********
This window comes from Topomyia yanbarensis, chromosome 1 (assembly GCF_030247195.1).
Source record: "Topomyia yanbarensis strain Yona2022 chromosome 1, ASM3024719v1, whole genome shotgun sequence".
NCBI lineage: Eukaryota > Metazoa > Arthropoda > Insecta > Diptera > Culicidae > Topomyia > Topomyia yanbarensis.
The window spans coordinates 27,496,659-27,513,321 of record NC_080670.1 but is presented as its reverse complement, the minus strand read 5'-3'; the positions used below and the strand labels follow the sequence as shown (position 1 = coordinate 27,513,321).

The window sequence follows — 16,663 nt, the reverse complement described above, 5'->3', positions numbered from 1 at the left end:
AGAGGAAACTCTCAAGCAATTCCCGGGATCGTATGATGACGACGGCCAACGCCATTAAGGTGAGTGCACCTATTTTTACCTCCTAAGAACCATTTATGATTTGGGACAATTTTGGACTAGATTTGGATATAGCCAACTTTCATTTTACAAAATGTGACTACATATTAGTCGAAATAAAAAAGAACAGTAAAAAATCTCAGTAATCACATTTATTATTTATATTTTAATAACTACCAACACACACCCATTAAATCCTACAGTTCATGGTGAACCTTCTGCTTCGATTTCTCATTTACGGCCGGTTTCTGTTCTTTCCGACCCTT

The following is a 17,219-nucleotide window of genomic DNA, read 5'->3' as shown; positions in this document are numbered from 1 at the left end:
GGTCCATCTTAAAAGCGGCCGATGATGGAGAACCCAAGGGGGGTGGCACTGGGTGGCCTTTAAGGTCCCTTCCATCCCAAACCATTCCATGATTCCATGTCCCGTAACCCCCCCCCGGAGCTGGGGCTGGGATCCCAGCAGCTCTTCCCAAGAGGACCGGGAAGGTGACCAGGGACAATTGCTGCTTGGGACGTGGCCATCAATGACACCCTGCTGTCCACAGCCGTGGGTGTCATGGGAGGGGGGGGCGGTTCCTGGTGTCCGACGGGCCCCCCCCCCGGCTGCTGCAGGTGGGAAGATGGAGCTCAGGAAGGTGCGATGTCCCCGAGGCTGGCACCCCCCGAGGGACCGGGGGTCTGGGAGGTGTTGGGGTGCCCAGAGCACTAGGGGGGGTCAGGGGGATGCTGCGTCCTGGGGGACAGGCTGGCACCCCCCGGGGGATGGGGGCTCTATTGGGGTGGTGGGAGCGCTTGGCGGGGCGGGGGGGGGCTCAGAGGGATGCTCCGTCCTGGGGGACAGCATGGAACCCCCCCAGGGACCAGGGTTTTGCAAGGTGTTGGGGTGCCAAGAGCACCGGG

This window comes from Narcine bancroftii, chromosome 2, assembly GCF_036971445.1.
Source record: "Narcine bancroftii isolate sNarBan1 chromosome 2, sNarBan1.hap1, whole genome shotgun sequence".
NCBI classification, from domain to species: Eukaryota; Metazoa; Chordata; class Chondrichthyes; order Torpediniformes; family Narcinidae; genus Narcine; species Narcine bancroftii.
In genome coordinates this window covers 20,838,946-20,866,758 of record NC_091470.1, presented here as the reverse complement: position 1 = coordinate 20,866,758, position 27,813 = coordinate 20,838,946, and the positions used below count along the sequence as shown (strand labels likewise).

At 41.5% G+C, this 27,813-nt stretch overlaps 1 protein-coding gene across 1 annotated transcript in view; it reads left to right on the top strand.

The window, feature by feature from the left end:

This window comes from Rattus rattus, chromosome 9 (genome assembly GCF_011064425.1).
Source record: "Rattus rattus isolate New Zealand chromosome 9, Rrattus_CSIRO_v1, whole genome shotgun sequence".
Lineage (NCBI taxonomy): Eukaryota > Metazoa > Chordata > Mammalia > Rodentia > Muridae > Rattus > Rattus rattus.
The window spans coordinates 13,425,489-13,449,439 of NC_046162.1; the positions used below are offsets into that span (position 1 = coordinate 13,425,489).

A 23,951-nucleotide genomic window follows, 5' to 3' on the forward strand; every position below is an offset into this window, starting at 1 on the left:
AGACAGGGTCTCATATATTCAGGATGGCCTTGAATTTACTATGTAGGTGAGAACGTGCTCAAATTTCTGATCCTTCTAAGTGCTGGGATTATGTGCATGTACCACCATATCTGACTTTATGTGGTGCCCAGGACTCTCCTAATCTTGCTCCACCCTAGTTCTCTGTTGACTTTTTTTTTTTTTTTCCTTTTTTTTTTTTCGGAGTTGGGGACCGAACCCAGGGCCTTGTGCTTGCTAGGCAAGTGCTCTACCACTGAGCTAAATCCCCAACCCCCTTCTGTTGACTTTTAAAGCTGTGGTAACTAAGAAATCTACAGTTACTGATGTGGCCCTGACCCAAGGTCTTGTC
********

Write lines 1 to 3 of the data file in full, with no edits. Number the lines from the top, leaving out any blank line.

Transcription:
This window comes from Topomyia yanbarensis, chromosome 1 (assembly GCF_030247195.1).
Source record: "Topomyia yanbarensis strain Yona2022 chromosome 1, ASM3024719v1, whole genome shotgun sequence".
NCBI lineage: Eukaryota > Metazoa > Arthropoda > Insecta > Diptera > Culicidae > Topomyia > Topomyia yanbarensis.